To say there’s a lot of money in stock trading would be an understatement, and getting involved can sound intimidating. But by 2011, online trading has breached the gap between viewers and players of the stock market. The game-like nature of trading apps has enticed record numbers of new users, but can be risky because of that. In our recent article on stock trading, the gaming environment can lead to overzealous buying with little understanding of repercussions.
So we’ve decided to try out some of the trading-apps currently on the market, and get the opinion of a beginner. He’ll initially register on the platform and share his experiences from signing up to buying and monitoring his portfolio.
This particular app has built a trusted reputation, acquiring asset rights from London Stock Exchange. It positions itself as a 24/5 trading site but allows users to trade over weekends too, making itself incredibly accessible. The main page has a lot of information on Forex and CFD trading, much of which I am clueless. Signing up is relatively painless but offers a promotional which offers £25 to answer questions.
The questions provide scenarios about stocks, all of which I answer with all the hapless innocence of Dorothy in Oz. I don’t know whether it’s permanent, but it’s a useful feature for assessing experience level of new users. Personally, it gave me pause for thought when it came to jumping in; it helps cool the jets of newcomers.
At first glance –
I immediately get hit by numbers, as though being attacked by a gang of maths teachers, very impressive. The first table is made up of top ranked stocks, which is a welcome practice. It also breaks these markets into lists of most volatile/rising/decreasing, while inconsequential to me, may prove valuable to more experienced investors.
Any highlighted stocks come up in an expanded window to show its changes over 6 hours which is very instructive. So I’ve found some who have peaked my interest, and I want to learn more about them.
Stock and Company information –
Ok, I discovered you could go extreme close-up on share prices that you have expanded, completely unintentional and funny. This feature might be handy for those looking for quickly buying and selling though, people unfamiliar with ‘candlesticks’ will be clueless. I decided upon Erthereum, mainly due to its previous rise to $330 last week.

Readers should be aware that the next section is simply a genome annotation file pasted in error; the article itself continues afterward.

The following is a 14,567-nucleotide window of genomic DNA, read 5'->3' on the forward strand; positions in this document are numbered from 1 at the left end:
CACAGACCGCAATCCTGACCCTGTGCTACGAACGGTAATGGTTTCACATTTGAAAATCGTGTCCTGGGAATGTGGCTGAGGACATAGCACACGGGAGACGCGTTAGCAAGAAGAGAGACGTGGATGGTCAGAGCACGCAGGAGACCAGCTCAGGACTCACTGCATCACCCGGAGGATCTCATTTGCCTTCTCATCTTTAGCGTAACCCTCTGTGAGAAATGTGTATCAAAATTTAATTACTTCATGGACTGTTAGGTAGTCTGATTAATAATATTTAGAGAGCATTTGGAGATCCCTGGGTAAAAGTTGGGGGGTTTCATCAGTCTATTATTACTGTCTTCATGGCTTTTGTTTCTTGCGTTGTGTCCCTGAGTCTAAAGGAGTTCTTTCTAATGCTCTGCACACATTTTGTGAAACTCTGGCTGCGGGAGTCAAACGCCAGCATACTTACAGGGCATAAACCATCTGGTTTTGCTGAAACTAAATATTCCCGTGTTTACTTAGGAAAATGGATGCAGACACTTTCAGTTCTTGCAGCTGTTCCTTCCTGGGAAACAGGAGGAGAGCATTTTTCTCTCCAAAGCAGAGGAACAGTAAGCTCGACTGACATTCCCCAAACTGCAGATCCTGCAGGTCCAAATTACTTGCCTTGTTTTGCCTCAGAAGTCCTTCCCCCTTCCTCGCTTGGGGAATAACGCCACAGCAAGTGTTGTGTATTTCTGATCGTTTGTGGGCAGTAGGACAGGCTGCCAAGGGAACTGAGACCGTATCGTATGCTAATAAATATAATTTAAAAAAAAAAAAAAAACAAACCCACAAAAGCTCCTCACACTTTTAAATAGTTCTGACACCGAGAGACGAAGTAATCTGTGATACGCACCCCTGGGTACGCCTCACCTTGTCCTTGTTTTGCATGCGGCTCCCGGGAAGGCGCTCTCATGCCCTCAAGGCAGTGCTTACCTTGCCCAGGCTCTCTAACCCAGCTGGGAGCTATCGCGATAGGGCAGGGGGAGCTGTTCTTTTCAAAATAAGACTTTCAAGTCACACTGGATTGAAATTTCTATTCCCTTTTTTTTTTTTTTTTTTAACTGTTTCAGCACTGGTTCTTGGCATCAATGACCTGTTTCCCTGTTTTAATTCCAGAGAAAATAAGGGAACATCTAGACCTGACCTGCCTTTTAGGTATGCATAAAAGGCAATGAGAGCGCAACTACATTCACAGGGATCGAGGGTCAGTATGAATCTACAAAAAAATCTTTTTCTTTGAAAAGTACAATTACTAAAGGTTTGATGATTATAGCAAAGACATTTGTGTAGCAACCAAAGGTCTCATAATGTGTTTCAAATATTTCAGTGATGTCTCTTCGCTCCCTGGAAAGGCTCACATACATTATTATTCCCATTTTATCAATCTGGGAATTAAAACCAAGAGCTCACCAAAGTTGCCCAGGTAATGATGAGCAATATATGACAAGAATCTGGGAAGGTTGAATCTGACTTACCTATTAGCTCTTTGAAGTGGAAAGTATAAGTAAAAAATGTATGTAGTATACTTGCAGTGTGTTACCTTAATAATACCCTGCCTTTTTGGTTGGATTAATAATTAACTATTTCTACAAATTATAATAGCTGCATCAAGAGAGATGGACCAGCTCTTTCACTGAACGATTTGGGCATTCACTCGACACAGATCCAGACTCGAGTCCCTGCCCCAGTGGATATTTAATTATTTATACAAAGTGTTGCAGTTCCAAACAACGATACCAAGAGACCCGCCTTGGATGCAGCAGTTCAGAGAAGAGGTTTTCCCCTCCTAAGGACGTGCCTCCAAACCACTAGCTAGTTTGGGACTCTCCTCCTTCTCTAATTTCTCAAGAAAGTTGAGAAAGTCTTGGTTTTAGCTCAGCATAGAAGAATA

Each field has a ‘?’ Icon to help newbies like me understand what each element means which is proving useful. The ‘Traders Trend’ is showing the breakdown of the amount available/sold, as well as buying and sale price.
Purchasing and monitoring shares-
So I decided to invest in Ethereum; according to the table, it looked set to rise from its original value. Pressing ‘buy shares’ immediately displays a window which gives you the option to sell at particular values which are informative. The separate sale windows provide percentile breakdowns of increases/decreases in value and automatically sells shares if I stepped away.
It then displayed my balance as negative. It’s through seeing this that I understand some of the disadvantages with online trading; it’d be easy to panic buy/sell after seeing that. It’s necessary for new buyers to know the long term commitments to their stock to avoid panicking their money away.
After buying, shares are easy to monitor with a segment of the site devoted to your investments for future reference. Using your email address and in-site notifications keeps you updated with developments and options to buy or sell. These announcements make for a unique feature as many new buyers will be oblivious to events and need that prompt.
Markets.com gives a somewhat startling yet informative impression to those brand new to stock trading but can be statistically dense. While it can leave beginners benumbed with information, the site provides resources to support anyone curious about its functions. It deserves its reputation as a reliable trading application and helps to ease new starters by providing a significant scope of information.